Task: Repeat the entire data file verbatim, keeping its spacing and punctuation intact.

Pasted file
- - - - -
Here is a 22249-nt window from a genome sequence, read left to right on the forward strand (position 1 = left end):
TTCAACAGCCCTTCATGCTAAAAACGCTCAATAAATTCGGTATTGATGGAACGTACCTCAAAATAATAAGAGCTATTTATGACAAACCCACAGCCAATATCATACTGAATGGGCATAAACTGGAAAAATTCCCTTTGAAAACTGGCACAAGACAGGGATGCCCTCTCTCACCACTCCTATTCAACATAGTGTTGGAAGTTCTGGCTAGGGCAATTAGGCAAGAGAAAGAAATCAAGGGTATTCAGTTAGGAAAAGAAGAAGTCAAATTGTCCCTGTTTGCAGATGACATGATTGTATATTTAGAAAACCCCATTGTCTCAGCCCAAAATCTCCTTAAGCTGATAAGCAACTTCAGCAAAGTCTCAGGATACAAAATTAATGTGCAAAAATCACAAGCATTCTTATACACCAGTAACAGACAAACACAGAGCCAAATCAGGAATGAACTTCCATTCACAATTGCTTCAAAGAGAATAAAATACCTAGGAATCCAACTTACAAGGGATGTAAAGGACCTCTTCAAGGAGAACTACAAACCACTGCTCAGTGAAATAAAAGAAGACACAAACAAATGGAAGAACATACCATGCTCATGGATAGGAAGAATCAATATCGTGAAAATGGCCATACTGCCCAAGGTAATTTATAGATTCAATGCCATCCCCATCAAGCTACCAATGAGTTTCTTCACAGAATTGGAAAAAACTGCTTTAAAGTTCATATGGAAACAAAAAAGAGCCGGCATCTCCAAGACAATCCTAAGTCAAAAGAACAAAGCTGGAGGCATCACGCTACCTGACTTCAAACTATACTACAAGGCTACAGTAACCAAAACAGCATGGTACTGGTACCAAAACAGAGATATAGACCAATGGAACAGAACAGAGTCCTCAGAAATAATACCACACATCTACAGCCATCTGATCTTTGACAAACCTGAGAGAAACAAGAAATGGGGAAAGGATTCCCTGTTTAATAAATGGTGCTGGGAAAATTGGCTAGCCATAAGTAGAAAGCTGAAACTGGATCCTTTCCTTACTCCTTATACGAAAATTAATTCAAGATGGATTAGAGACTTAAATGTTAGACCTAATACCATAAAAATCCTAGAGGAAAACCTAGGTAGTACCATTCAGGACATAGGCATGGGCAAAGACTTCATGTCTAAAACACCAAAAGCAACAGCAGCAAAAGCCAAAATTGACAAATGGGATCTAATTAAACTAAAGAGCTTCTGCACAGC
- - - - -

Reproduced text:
Here is a 22249-nt window from a genome sequence, read left to right on the forward strand (position 1 = left end):
TTCAACAGCCCTTCATGCTAAAAACGCTCAATAAATTCGGTATTGATGGAACGTACCTCAAAATAATAAGAGCTATTTATGACAAACCCACAGCCAATATCATACTGAATGGGCATAAACTGGAAAAATTCCCTTTGAAAACTGGCACAAGACAGGGATGCCCTCTCTCACCACTCCTATTCAACATAGTGTTGGAAGTTCTGGCTAGGGCAATTAGGCAAGAGAAAGAAATCAAGGGTATTCAGTTAGGAAAAGAAGAAGTCAAATTGTCCCTGTTTGCAGATGACATGATTGTATATTTAGAAAACCCCATTGTCTCAGCCCAAAATCTCCTTAAGCTGATAAGCAACTTCAGCAAAGTCTCAGGATACAAAATTAATGTGCAAAAATCACAAGCATTCTTATACACCAGTAACAGACAAACACAGAGCCAAATCAGGAATGAACTTCCATTCACAATTGCTTCAAAGAGAATAAAATACCTAGGAATCCAACTTACAAGGGATGTAAAGGACCTCTTCAAGGAGAACTACAAACCACTGCTCAGTGAAATAAAAGAAGACACAAACAAATGGAAGAACATACCATGCTCATGGATAGGAAGAATCAATATCGTGAAAATGGCCATACTGCCCAAGGTAATTTATAGATTCAATGCCATCCCCATCAAGCTACCAATGAGTTTCTTCACAGAATTGGAAAAAACTGCTTTAAAGTTCATATGGAAACAAAAAAGAGCCGGCATCTCCAAGACAATCCTAAGTCAAAAGAACAAAGCTGGAGGCATCACGCTACCTGACTTCAAACTATACTACAAGGCTACAGTAACCAAAACAGCATGGTACTGGTACCAAAACAGAGATATAGACCAATGGAACAGAACAGAGTCCTCAGAAATAATACCACACATCTACAGCCATCTGATCTTTGACAAACCTGAGAGAAACAAGAAATGGGGAAAGGATTCCCTGTTTAATAAATGGTGCTGGGAAAATTGGCTAGCCATAAGTAGAAAGCTGAAACTGGATCCTTTCCTTACTCCTTATACGAAAATTAATTCAAGATGGATTAGAGACTTAAATGTTAGACCTAATACCATAAAAATCCTAGAGGAAAACCTAGGTAGTACCATTCAGGACATAGGCATGGGCAAAGACTTCATGTCTAAAACACCAAAAGCAACAGCAGCAAAAGCCAAAATTGACAAATGGGATCTAATTAAACTAAAGAGCTTCTGCACAGC